How biodiversity-productivity relationships change along elevation in forests

Published 19 May, 2024

A new study published in the KeAi journal Forest Ecosystems has revealed that the relationship between biodiversity and forest productivity is not as straightforward as previously thought. The study conducted in mountain forests across Europe and Asia utilized extensive forest inventory data to explore how tree diversity correlates with forest productivity at different elevations. Surprisingly, the results showed no consistent pattern; biodiversity increased productivity in some areas but not in others. 

"Contrary to our expectations, we did not find a consistent positive effect of biodiversity on productivity," said co-author Dr. Ya-Huang Luo from Kunming Institute of Botany, Chinese Academy of Sciences of the study. "Instead, the relationships were largely neutral in the temperate forests and even negative in the subtropical forests."

“Our research highlighted the role of specific tree traits, such as maximum plant height and wood density, in influencing relationship between biodiversity and productivity across different elevations,” added co-lead author Prof. Sebastain Seibold  from Dresden University of Technology, Germany. “This suggests that trait-based approaches have the potential to enhance our understanding of the effects of biodiversity on ecosystem function”.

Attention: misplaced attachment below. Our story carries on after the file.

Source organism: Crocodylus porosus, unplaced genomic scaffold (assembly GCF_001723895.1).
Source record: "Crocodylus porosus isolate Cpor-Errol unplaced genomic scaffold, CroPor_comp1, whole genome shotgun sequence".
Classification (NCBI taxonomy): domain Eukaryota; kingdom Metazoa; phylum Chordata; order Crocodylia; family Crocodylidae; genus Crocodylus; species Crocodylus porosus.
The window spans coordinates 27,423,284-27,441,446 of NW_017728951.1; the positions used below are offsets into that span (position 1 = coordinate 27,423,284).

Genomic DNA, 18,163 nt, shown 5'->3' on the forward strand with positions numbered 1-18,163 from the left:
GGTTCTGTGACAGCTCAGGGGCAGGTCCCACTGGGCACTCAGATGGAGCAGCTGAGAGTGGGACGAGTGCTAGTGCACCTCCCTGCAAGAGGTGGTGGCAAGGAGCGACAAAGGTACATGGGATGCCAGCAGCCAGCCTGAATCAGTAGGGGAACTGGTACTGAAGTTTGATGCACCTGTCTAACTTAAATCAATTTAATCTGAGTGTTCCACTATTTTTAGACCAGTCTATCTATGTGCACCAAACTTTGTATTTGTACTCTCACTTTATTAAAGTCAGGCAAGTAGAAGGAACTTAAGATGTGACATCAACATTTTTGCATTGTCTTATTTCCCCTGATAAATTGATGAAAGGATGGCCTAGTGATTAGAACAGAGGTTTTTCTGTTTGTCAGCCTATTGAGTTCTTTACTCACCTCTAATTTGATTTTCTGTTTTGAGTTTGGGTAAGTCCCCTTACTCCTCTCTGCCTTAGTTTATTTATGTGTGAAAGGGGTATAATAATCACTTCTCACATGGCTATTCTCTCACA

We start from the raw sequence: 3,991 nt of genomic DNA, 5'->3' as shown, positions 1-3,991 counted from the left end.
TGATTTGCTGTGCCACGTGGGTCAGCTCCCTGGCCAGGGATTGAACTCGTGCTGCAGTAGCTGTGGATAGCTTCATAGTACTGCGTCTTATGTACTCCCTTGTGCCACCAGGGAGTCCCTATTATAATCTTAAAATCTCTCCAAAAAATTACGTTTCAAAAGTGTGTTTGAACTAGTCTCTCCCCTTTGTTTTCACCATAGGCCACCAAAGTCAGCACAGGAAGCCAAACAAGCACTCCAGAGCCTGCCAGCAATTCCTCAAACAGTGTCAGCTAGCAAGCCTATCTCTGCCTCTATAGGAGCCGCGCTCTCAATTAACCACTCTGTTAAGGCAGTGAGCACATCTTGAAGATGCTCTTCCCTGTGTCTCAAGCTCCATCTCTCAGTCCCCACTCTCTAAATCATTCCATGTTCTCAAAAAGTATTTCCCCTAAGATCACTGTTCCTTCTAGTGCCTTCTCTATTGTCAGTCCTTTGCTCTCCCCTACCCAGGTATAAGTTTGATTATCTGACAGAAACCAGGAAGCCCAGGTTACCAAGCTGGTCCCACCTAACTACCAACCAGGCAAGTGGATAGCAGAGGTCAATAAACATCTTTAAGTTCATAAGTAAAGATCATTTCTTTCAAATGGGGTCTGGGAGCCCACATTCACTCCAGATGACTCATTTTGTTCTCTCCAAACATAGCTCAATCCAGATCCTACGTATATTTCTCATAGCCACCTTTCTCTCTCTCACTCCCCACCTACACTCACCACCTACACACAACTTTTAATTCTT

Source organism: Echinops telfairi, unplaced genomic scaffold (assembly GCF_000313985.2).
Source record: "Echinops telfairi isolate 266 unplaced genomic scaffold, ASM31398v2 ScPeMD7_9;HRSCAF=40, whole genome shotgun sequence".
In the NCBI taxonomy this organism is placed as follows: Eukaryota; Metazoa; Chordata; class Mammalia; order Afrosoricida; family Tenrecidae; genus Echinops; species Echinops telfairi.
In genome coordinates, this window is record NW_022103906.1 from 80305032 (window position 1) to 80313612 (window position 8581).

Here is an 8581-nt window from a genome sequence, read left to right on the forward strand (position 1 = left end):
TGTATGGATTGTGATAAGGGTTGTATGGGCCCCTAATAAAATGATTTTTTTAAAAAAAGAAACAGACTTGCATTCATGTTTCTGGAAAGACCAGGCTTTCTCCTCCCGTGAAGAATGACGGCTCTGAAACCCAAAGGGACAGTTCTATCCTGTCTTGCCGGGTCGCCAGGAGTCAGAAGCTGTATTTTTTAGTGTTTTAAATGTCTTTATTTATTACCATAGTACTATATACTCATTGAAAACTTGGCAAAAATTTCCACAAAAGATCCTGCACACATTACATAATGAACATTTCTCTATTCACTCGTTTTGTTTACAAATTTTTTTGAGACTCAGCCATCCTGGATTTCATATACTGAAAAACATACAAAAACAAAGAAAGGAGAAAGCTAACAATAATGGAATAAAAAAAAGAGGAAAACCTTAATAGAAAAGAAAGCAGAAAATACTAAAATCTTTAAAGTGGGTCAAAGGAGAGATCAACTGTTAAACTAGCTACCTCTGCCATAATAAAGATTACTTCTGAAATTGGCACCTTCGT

According to lead author Jiayun Zou, the study's findings have significant implications for conservation and ecosystem management. "Complex trade-offs between conserving biodiversity and promoting productivity do exist. This emphasizes the need for context-specific biodiversity conservation strategies and management practices,” said Zou.

Location of the two study landscapes and the inventory plots and forest types investigated. (a–b) The distribution of forest plots along elevation in Berchtesgaden National Park (BNP) in southeast Germany and in Yulong Mountain (YMT) in southwest China. (c) Typical images of mature forest stands and their dominant tree species. CREDIT: The AUTHORS

Contact author name, affiliation, email address:

Jiayun Zou, Forest Zoology, TUD Dresden University of Technology, Tharandt, Germany,

Social media handles: 

@RupertSeidl, @SebSeibold, @joyzou18


This research was supported in part by the National Natural Science Foundation of China (Nos. 32071541, 41971071), the Ministry of Science and Technology of China (Nos. 2021FY100200, 2021FY100702, 2023YFF0805802), the Youth Innovation Promotion Association, CAS (No. 2021392), the International Partnership Program, CAS (No. 151853KYSB20190027), and the “Climate Change Research Initiative of the Bavarian National Parks” funded by the Bavarian State Ministry of the Environment and Consumer Protection.

Conflict of interest: 

The authors declare that they have no known competing financial interests or personal relationships that could have appeared to influence the work reported in this paper.

See the article: 

Zou, J.Y., et al., No generality in biodiversity-productivity relationships along elevation in temperate and subtropical forest landscapes, Forest Ecosystems, Volume 11, 2024, Pages 100187,

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